4-H Today Blog

Back to All Posts

4-H Today

2017 4‑H Youth in Action: Moving Forward to Inspire Others

April 27, 2017 12:46 PM

My Youth in Action experience still seems a bit surreal to me. From walking the “green carpet” with outstanding 4‑H alum, talking with donors and the media about my experience with 4‑H, and receiving an award in Washington, D.C. at a beautiful gala – I am still amazed that for me this all started on a farm.

I grew up in 4‑H and had lots of inspiring leaders over the years who shared their knowledge and passion with me, so it was natural for me to share my farm and animals with other children. Pretty soon, it grew into a bigger tour program, and we had lots of children visiting the farm and learning about animals, their food, and the earth. Last fall, my county extension agent encouraged me to apply for the Youth in Action award. I submitted a video about my farm tour program and felt so humbled to have been chosen for the Youth in Action award knowing that there were many qualified applicants from across the country.

As a 4‑H Youth in Action Award winner, I’ve already had several amazing experiences including an opportunity to travel to San Antonio, TX for an event with, Bayer Crop Science, who had made a generous donation to an elementary school with a thriving 4‑H program. Bayer was promoting an agricultural curriculum at the school and sponsored a special ag day, teaching gardening, beekeeping, and other sustainable practices. I was so glad I had learned about beekeeping and public speaking growing up in 4‑H and was able to give several presentations to the attendees. It was so much fun to be a part of that event, sharing my passion for agriculture with children.

In March, I flew to D.C. where I met the other YIA winners, Amelia, Bryanne, and Ava. We stayed at the 4‑H National Conference Center, which is the coolest campus with hotel rooms, a café, and ballrooms just outside of D.C. — who knew? There, we learned more about the national structure of 4‑H and the organization as a whole. We also went through media training and learned how to give an interview and make a speech using a teleprompter. I felt like the president! Together we toured the Newseum and the monuments on the National Mall.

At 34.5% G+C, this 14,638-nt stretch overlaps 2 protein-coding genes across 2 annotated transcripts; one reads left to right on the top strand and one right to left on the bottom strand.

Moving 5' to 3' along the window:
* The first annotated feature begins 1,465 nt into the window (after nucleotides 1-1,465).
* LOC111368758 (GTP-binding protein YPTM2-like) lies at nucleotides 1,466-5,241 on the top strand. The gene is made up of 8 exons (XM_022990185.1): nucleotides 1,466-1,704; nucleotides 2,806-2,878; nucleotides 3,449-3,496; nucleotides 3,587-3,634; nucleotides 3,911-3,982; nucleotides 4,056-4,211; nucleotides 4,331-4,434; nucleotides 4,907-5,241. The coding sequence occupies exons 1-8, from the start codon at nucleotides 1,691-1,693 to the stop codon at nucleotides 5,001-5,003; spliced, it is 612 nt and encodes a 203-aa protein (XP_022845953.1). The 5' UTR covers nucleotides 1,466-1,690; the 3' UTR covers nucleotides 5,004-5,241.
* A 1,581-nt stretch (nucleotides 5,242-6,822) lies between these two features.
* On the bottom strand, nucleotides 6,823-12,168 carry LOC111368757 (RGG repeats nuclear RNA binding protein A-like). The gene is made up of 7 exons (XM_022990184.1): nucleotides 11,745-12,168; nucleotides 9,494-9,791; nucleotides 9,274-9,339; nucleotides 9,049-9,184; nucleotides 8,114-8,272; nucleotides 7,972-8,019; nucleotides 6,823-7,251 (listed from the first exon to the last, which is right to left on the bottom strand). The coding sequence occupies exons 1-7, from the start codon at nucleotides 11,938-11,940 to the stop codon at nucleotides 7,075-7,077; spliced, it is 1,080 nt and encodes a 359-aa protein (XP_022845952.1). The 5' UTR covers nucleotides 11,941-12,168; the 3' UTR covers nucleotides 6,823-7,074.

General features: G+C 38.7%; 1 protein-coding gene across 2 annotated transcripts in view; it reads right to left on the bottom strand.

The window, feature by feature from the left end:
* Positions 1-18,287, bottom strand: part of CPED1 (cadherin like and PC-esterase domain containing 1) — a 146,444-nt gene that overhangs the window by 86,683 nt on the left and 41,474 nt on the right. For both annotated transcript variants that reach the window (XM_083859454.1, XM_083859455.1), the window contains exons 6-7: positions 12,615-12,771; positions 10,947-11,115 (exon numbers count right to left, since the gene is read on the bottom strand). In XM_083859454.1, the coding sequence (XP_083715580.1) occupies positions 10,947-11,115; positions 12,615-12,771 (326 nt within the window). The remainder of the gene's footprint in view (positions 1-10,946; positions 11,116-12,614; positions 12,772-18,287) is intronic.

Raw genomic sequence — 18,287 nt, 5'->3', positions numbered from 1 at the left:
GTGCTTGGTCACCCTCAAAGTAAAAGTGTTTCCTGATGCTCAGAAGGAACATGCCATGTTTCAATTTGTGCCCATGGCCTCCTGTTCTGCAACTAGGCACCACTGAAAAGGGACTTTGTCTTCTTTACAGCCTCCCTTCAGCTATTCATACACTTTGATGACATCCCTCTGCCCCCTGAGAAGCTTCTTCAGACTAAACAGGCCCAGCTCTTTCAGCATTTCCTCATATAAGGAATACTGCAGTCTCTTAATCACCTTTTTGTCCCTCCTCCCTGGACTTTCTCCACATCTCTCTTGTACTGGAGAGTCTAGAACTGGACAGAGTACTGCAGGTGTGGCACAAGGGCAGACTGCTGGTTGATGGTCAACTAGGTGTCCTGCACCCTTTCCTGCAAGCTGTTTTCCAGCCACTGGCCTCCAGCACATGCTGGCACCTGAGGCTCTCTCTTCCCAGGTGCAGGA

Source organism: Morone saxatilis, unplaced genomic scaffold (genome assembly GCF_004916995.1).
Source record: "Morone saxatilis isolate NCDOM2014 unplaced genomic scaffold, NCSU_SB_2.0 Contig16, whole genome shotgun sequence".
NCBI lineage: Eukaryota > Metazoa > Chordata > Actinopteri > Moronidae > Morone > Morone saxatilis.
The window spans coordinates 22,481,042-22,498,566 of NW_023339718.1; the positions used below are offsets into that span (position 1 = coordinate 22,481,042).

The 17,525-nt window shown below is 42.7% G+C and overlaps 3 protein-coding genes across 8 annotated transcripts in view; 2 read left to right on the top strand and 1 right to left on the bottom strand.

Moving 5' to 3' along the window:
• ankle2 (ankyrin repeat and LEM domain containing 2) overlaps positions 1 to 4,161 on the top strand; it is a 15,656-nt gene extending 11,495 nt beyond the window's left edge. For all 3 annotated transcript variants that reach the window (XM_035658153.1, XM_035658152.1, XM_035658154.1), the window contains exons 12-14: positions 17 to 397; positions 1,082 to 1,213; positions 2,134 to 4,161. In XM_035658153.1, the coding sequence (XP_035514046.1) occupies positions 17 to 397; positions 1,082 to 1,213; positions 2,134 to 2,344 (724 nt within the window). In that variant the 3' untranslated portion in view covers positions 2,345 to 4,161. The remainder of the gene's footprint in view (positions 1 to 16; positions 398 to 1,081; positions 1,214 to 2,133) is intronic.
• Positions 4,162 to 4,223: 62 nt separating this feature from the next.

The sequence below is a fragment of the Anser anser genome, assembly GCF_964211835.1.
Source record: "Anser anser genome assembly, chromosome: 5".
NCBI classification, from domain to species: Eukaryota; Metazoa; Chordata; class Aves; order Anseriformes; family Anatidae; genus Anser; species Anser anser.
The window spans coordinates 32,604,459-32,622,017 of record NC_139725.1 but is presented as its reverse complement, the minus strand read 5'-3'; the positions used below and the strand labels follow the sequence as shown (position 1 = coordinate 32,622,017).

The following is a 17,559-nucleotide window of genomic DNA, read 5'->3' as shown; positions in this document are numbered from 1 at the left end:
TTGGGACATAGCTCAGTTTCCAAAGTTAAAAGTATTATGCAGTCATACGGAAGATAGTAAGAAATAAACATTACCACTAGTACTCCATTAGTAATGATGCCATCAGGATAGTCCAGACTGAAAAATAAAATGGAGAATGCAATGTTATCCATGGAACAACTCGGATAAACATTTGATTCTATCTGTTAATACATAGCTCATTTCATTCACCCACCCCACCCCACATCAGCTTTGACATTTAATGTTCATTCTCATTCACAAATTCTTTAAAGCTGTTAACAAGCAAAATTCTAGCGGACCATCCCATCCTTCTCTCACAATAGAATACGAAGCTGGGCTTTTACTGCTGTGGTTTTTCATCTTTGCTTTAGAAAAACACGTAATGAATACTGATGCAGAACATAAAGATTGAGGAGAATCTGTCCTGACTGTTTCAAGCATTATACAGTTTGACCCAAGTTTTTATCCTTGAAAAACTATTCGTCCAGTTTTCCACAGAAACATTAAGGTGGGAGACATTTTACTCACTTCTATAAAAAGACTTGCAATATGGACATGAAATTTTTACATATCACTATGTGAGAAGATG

The Legacy Awards itself was like a blur of AWESOME! National 4‑H Council put on an event that made us feel like celebrities the entire evening. There were celebrities and supporters, and the most inspiring 4‑H alumni stories I have ever heard. The common theme I heard from these outstanding alumni was: “I would not be where I am today if it were not for 4‑H.” I heard that over and over, and they said it with such gratitude and humility. And of course, I was having that same moment.

Winning the 4‑H Youth in Action Award means a lot to me. It brings me happiness, but it also brings responsibility because now I need to strive to be worthy of this award and move this work forward to inspire others. Now I am becoming a 4‑H alumnus, and I am excited to do great things to give back to 4‑H. The first thing I want to do is inspire you to apply for the 2018 Youth in Action Award. Think about a way that you can make a lasting impact on your community and make it happen. You have the tools; you have the support; you have 4‑H.

About the Author

Samuel Sugarman

4‑H Youth in Action Winner (Ag)

A 4‑H’er since the age of 9, Samuel Sugarman had developed life skills like public speaking and goal setting, while learning from adult mentors who modeled servant leadership. Drawing on these skills he’d developed in 4‑H, Samuel created the free Farm Tour Program to connect youth in his community with animals and nature. Since the program’s inception, Samuel has led hundreds of Farm Tours for scout troops, youth groups and school groups. Through these tours, he taught youth about stewardship, compassion, patience and gratitude. In 2016, Samuel was honored for his service work with the Congressional Gold Medal for Service by Congressman Darrell Issa.

The 4‑H Youth in Action Agriculture Pillar Award is sponsored by Bayer Crop Science.

Join the Conversation